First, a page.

Shiatsu

February 9, 2016

 

This month I am conducting a 3-day workshop on Shiatsu, which is ideal training for those who are Martial Artist, or Personal Trainers. Shiatsu is something I was required to learn when I was training for my black belt in martial arts.

 

I thought there might be some of you who would like to know more of the background of Shiatsu. 

Shiatsu is a Japanese form of bodywork in which the therapist uses finger and palm pressure to help clear and open energetic pathways, or meridians, in order to improve the flow of Qi  ( pronounced CHI), in our bodies.

 

Shiatsu originated in Japan and traditional Chinese medicine, and has been widely practiced around the world since the 1970's. Shiatsu literally means finger pressure, which describes the technique we use. In shiatsu therapy, pressure with thumbs, hands, elbows, knees of get is applied to the pressure points on the body. This form of massage also focuses on rotating and stretching limbs, joints, and pressure points, or meridians, as they are know in traditional Chinese medicine.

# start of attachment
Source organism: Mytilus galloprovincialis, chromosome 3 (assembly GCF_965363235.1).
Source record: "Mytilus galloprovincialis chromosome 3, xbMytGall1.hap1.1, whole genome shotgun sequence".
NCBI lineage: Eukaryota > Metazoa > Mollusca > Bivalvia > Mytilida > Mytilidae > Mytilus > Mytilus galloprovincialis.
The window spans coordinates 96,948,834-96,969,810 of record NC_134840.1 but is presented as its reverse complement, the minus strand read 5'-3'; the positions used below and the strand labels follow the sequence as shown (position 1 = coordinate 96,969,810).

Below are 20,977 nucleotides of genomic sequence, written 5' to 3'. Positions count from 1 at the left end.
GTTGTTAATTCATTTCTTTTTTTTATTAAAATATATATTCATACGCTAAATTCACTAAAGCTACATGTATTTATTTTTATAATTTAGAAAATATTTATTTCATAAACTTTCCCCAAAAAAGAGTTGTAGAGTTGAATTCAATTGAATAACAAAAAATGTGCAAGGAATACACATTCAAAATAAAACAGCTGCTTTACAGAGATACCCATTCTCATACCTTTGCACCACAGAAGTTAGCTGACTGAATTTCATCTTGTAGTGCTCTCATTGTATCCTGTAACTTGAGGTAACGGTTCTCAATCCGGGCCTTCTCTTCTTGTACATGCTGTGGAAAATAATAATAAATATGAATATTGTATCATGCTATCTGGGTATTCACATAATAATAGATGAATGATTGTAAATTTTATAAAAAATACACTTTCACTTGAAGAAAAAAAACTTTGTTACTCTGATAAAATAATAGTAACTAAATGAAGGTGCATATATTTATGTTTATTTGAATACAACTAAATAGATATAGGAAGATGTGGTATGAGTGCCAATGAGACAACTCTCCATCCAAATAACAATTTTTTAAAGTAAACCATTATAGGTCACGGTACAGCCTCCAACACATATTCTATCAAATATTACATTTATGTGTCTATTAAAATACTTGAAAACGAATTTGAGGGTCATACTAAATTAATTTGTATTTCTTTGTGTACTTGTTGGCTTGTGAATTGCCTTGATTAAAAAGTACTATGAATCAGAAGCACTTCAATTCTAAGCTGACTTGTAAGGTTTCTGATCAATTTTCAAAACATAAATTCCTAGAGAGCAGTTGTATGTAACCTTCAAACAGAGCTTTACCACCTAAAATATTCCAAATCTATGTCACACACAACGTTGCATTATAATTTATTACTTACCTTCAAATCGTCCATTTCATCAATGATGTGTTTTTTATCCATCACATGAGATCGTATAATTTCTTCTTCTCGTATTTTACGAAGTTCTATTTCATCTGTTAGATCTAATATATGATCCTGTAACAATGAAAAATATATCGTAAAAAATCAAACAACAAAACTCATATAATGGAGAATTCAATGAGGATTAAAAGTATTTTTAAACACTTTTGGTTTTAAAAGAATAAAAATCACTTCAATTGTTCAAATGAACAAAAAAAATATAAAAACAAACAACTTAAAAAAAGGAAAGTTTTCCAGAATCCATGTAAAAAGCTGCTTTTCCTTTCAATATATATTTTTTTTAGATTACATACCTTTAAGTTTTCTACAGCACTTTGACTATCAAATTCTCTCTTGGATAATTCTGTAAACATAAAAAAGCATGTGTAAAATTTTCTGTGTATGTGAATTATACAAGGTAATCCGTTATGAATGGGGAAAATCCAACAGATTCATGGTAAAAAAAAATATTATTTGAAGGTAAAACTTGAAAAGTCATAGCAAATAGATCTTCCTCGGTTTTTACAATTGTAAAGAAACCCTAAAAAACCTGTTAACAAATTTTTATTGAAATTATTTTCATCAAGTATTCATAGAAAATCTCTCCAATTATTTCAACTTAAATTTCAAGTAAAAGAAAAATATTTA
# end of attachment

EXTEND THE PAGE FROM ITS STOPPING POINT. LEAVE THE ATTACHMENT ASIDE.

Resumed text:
Eastern medicine has a completely different perspective on health; the body is what is needed for healing. The West approaches illnesses and disease as problems which need to be fixed with the remedy usually in the form of a pill, or an operation. Often times, the results of such treatments serve only to mask the pain, not getting to the root of what has actually caused the problem.

 

Eastern medicine, the theory behind shiatsu is that our bodies are made up of energy, called qi (pronounced CHI), and that energy sometimes the flow of energy gets blocked and that is what ultimately causes pain. Shiatsu massage helps to remove blockages but realigning meridian points which balances the qi and eases the body and mind. When one balances the qi or vital energy, healing occurs in the body. The nervous and immune systems are both stimulated by applying pressure to the meridians, providing relief for both body and mind. Shiatsu also restores the circulatory system, improving blood flow throughout the body.

 

The body has twelve meridians, named according to it’s corresponding organ:

  1. lung

  2. large intestine

  3. stomach

  4. spleen

  5. heart

  6. small intestine

  7. bladder

  8. kidney

  9. heart

  10. governor

  11. triple heater

  12. gall Bladder and liver

 

The functions of these organs have a broader definition in Eastern medicine than what we learn from Western medicine. And that is some of what will be addressed in my upcoming class.

 

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